If you were only going to be in Bangkok for a single day, you should spend most of that day at Chatuchak Market. This is one of the world's largest weekend markets and it is seriously awesome. That statement means a lot coming from me, daughter of Nancy Jackson, who hates shopping and crowded places. This is why I recommend going in the morning. After we had lunch, by about 2:00 the crowd was starting to get seriously unreasonable.

The reason I decided this is the place to go if you only have a day in Bangkok is because it has EVERYTHING. It gives you a little peek into everything that is Bangkok. Food on food on food. Every kind you can imagine. There is also no shortage of souvenirs. You can find anything from the goofiest knick-knacks like a butt-shaped toilet paper dispenser to the most beautiful art including huge murals and sculptures. You can also find a ton of everyday useful stuff. There are vintage clothes, new clothes, shoes, jewelry, leather products, books, kitchenware, essential oils, spices, and soooooooo much more. There is even an entire section dedicated to "creatures," as it says on the map. This includes everything from roosters, to puppies and kittens, to snakes, to sugar gliders. It is ridiculous. To me really, beside a few temples, this is Bangkok: food and shopping. I dislike cities, so maybe this is just my perspective but to me Bangkok's most redeeming factor is that if you need something, you can buy it; if you are hungry, just look around you there will be food and lots of it.

So, today Julie and I went to the market. Sadly, I forgot to take any pictures due to the serious sensory overload I was experiencing. So I will need to go back and remember next time. The downside of visiting such a huge market is while you may be able to buy anything there, you probably won't be able to find anything. So you can't really go with any specific purchases in mind, or you will end up really frustrated. And if you find something you really like, and you haven't seen something similar in 10 other shops already, you should probably buy it right then, because if you decide to mull it over and come back later, you probably won't be able to figure out where you found it. Unfortunately Julie and I went to look for souvenirs but also to find knives. She had previously been to what seemed like the only knife shop in the whole market, but had lost the little business card indicating its location and thus we had to go off her vague memory of the location. Eventually we found it, thankfully. I bought myself a pretty knife and a small use in the forest of course! There were so many options for food that Julie and I had to walk around looking for 15 minutes until we finally just committed to splitting some quail eggs over easy and spring rolls with watermelon and mango for dessert! After we ate we sort of slowed down quite a bit and it was starting to get crowded so we called it a day and headed back to the hotel for a rest.

my new weapons!

We left the hotel at around 8pm to go to the Sky Bar. We stopped for dinner along the way at a place that sold only mysterious noodle dishes. the place we wanted to go (which had more choices) had no available tables. At this place you could have your noodles dry or with broth, you could have three different shapes/sizes of rice noodles or egg noodles, but your choices ended there. No matter what, your bowl of noodles came with a mysterious assortment of meat and/or fish products. I really don't know how else to classify these. I think I've described fish balls on this blog before, well there was one fish ball (like a meatball made with mystery fish parts), and various other shapes of similar things, compressed ground up something. There was also a few dumpling-looking things, but those weren't great either. I avoided most of this and ate the noodles, the bean sprouts and the few real slices of chicken and bits of ground pork. After that we headed to the State Tower (2nd tallest building in Thailand) and went up to the Sky Bar. There is a dress code; basically for women it is just "no ugly flip flops." Upon reaching the 63rd floor we  were ushered onto a terrace and ordered drinks. We paid an arm and a leg, but for just one drink and the view it is worth it, plus they give you free pistachios (yum) and olives (yuck) to snack on. After we finished our drinks we headed over to the other part of the bar, which had a better view. There were tons of foreigners and it was really odd to hear so many Americans speaking. Being in Bangkok has actually been sort of a (reverse) culture shock. Its weird seeing and hearing so many "farangs." I guess it is going to be REALLY weird to go back to the States and see them EVERYWHERE.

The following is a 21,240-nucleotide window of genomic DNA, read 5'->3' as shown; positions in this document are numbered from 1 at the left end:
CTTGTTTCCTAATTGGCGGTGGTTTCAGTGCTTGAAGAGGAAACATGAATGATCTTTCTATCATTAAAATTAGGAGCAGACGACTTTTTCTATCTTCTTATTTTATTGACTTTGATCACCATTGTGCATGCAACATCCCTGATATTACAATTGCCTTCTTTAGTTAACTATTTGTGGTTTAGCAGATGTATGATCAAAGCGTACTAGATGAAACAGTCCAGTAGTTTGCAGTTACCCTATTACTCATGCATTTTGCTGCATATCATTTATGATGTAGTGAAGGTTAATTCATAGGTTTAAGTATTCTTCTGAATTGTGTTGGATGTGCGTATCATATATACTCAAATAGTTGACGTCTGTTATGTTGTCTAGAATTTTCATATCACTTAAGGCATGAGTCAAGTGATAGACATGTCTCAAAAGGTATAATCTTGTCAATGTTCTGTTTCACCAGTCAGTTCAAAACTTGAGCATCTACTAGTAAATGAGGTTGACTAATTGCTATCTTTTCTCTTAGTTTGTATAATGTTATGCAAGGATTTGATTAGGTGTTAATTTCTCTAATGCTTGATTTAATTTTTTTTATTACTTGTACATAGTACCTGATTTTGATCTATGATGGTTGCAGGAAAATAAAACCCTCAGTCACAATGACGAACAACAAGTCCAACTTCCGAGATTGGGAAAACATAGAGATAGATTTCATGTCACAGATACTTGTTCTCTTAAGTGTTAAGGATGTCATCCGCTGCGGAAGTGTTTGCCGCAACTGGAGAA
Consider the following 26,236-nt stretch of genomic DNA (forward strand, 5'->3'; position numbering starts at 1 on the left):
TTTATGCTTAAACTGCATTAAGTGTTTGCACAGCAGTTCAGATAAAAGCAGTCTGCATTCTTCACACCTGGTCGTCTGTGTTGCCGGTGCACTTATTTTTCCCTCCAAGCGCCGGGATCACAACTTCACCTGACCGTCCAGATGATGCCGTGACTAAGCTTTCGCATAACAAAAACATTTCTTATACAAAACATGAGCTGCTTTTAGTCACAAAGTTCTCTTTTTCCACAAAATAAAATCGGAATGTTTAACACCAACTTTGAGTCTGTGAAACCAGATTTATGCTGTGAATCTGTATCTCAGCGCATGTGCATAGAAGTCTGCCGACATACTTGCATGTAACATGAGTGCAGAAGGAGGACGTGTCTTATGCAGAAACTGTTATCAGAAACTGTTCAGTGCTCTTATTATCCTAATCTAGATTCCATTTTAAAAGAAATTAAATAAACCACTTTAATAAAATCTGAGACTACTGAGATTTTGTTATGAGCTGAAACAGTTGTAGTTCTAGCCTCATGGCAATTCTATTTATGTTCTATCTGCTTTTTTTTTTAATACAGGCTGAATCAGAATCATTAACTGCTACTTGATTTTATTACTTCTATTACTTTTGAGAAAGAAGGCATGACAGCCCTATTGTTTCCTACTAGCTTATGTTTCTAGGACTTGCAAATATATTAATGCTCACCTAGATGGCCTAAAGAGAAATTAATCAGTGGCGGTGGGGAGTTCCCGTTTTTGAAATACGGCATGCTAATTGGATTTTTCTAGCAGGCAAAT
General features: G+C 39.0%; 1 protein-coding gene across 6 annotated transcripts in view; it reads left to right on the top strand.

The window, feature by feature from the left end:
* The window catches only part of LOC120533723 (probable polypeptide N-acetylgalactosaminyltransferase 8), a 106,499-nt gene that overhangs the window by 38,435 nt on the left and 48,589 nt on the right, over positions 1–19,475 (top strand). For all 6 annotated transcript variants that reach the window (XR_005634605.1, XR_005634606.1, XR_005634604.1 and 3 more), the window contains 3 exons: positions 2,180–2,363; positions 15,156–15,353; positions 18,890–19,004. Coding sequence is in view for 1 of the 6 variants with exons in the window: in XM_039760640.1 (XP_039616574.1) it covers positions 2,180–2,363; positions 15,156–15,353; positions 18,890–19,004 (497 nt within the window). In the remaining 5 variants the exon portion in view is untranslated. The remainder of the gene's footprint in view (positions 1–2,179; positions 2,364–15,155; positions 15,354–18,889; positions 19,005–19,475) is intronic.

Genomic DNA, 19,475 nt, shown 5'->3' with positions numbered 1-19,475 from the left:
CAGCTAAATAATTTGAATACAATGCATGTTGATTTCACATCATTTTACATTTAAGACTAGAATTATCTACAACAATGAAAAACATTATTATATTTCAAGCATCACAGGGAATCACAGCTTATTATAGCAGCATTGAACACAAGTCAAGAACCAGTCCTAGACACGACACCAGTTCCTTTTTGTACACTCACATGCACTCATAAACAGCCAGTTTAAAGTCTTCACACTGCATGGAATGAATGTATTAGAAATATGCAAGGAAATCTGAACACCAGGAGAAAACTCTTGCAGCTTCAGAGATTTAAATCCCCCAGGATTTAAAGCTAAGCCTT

Today was the most exciting of our trip to Bangkok. We got here Thursday evening and I spent pretty much all of Friday at the immigration office extending my visa. When I got back to the hotel I ate dinner at Pizza Hut alone because Julie was still busy getting tattooed for over 5 hours. So she had a long day too. Tomorrow morning we are going to have a relaxing morning and leave here around 11am. It has been a good trip, but 3 days in Bangkok is enough, I am ready to go back to the park.